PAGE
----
The rest of our trip flew by pretty quickly, even though the days felt long most of the time. Jay and Britni met up with us in the Grand Canyon for the weekend, and together we went on a 3-mile hike into the canyon (6 miles round-trip), walked the rim, and took a shorter trek on Bright Angel.
The Grand Canyon far exceeded my expectations in ever way. I don’t know what I was expecting, but it was vastly different than the phenomenal trip we had there. Maybe I felt jaded or despondent about visiting there again after not feeling totally “wowed” the last time I was there as a kid. Or maybe it was because of how over-hyped the whole Canyon is. There are a gazillion advertisements lining the highways near the Canyon, plus tours, souvenirs, and swarms of tourists. So many different companies compete for your money and time, and try to to rope you into whatever it is they’re selling. Compared to the peace and tranquility at Zion, the Grand Canyon could be Las Vegas. At least, that was my expectation the closer we came to the rim and our lodge at the park.
Instead, though, we met the friendliest hikers on the trails and sought peaceful, isolated viewing points along the South Rim. We chattered with overnight backpackers about their experience as we hiked down and they made their way back up. Sure, there were probably 50-100 hikers we ignored on each trail for every couple we spoke with, but all it takes is a brief friendly interaction with a fellow adventurer to make me forget how frustrated I am hiking in inadequate footwear without a water bottle…and they expect to make it to the river below.
Sam kept talking about wanting to walk rim-to-tim someday, or at least camp at the bottom and then come back up. I had no inclination to do this, ever, when we arrived, but the more time I spent on the trails and taking in the magnificence of this place, the more I found myself realistically dreaming of the same adventure. Even just the little bit we trekked into the Canyon made me want more, to delve deeper into the vast plateaus and forests below. Camping along the banks of the Colorado River is one of my bucket list items now. It is a journey I want to take someday and experience for myself.
The best choice we made, although it was expensive, was renting a room at the Yavapai Lodge and sharing it with Britni and Jay. This allowed us the freedom to get a decent night’s sleep but still hike all day, watch the sunset, and wake up early for the sunrise. On Monday morning, we perched out near the rim at Pima Point all alone and witnessed the fading stars, glowing horizon, brilliantly-colored clouds, and at last the rising sun. We saw the longest, brightest shooting star I’d ever seen burn through the atmosphere with a neon-green tail for three or four seconds. The whole world felt right there, at my fingertips and as far as I could see, expansive and full of wonderful mysteries. Even though I knew there were hundreds (maybe thousands?) or people viewing that same sunrise over the canyon, it felt entirely ours. I never anticipated that I’d find that kind of comforting solitude at one of the seven natural wonders of the world and such a popular destination on a holiday weekend.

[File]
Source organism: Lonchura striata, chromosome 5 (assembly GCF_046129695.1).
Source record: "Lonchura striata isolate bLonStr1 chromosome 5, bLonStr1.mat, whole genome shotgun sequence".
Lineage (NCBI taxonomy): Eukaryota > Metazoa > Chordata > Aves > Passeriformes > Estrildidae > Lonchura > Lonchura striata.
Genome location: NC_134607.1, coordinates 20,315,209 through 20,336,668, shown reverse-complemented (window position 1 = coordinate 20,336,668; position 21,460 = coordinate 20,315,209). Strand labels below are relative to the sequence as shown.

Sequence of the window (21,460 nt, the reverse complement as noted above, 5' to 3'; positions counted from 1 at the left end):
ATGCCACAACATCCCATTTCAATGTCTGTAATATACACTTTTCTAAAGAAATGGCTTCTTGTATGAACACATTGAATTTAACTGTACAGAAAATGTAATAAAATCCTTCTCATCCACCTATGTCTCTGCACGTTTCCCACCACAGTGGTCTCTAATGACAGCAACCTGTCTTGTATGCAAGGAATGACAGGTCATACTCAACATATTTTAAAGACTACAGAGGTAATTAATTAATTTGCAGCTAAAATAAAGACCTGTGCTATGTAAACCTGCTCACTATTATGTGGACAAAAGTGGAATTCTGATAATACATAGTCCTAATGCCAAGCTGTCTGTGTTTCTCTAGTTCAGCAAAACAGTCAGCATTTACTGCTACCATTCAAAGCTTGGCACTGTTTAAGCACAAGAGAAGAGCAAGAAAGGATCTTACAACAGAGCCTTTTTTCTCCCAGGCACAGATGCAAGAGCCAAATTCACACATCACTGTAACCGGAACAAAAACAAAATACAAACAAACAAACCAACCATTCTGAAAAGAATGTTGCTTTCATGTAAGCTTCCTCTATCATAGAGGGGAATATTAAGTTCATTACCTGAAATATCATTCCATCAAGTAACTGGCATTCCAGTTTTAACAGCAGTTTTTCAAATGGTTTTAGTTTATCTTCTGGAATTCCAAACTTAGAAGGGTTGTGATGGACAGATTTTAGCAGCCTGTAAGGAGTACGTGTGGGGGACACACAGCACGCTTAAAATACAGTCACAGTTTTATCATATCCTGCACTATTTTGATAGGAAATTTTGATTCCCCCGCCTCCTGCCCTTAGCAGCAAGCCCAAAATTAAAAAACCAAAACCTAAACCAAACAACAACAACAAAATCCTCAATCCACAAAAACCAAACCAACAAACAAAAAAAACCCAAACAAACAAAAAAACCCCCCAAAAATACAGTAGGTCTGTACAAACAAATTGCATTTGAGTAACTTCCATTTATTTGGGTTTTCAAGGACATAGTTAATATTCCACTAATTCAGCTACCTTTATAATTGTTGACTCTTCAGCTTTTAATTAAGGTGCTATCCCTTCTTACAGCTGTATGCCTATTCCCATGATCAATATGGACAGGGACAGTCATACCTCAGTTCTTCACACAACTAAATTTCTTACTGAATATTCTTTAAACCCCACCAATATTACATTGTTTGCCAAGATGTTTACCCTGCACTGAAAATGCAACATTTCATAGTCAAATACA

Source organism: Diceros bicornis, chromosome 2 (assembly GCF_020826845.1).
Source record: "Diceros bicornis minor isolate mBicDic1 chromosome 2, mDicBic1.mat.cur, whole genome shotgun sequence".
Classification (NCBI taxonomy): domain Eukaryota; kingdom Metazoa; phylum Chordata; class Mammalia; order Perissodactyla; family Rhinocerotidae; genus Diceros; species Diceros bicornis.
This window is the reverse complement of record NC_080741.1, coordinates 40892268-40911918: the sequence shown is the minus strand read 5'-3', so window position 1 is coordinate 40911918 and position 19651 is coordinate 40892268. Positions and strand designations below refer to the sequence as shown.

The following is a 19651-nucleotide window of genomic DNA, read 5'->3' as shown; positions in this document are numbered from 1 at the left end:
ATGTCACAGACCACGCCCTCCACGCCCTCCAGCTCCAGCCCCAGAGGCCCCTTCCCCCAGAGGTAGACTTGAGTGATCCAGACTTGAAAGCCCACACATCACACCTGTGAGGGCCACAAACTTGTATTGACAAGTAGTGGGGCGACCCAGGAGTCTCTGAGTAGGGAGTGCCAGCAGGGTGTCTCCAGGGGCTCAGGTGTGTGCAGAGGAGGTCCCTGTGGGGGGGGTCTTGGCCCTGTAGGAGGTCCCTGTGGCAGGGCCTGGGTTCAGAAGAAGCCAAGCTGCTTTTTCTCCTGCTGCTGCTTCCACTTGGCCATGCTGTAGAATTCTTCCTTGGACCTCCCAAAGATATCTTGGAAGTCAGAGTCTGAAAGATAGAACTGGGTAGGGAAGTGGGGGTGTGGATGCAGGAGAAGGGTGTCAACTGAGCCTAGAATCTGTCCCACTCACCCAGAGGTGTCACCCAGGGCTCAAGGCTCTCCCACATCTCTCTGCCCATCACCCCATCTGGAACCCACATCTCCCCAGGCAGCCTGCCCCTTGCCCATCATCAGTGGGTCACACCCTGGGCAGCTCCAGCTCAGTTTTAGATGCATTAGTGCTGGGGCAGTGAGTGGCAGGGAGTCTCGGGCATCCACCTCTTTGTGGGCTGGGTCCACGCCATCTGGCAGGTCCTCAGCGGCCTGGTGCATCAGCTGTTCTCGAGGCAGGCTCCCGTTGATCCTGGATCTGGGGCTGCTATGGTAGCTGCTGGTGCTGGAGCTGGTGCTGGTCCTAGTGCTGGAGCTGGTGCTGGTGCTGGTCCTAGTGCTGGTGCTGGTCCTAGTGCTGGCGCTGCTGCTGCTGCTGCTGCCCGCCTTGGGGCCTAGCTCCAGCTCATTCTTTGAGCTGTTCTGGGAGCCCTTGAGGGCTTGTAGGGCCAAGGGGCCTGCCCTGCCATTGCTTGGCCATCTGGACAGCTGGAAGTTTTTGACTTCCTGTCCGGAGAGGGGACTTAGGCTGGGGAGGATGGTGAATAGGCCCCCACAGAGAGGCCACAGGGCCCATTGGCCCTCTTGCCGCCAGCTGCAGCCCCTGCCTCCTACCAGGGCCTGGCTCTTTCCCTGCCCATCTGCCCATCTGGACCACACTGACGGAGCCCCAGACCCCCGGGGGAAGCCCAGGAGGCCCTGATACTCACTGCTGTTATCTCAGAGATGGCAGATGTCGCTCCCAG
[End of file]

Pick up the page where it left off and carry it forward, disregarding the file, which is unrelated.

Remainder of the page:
The night before that sunrise (Sunday), we had an easier day of hiking and wandered around the village after venturing on an icy, snow-slicked Bright Angel trail. We allowed plenty of time to stake out the perfect spot as far west as possible for the sunset. We plopped down off Hermit’s Trail at Hermit’s Rest. After we all set out phones to time-lapse mode to capture the sunset, everyone else indulged in red wine on the rocky ledge. I wanted to try and take a photo of the beautiful scene laid out before us—neon skies, clouds on fire with dazzling pinks and oranges, the purple haze filling the stratified sandstone and limestone waves inside the Canyon’s crevasses—but it was impossible to capture. The majestic grandeur of this place is not something that can be shared in a story or photograph. It can truly only be experienced.
This is what I tell myself every time I sleep restlessly the night before flying, or when turbulence rocks the place for what feels like forever. I am more nervous about flying now that I remember being before, and I don’t know why. But if I ever want to see and touch and marvel at every place I want to visit in my life, I know I need to get on a plane. I need to experience those things for myself. I want to live a rich, full life and share these memories with the people I love in the moments they occur. I consider myself very fortunate to have Sam with me, because he is a champ traveler and we balance out adventures well. Together, I know we will do many great things in the time we have, and I work hard to put my personal flying anxieties aside so we can go out and see the world.
After the Grand Canyon, we headed south to Sedona. Oak Creek Canyon gave us a run for our money. We anticipated a flat, easy walk in the canyon’s basin near the river, but the trail was iced over at many points and if it wasn’t icy or muddy, we faced a rapid river that was difficult to cross.A few prior visitors made haphazard bridges out of logs and fallen tree branches, but the further we trekked the fewer places we found to safely cross. Eventually we were alone and still five or six river fords to the end of the trail, and we knew we still had to come back.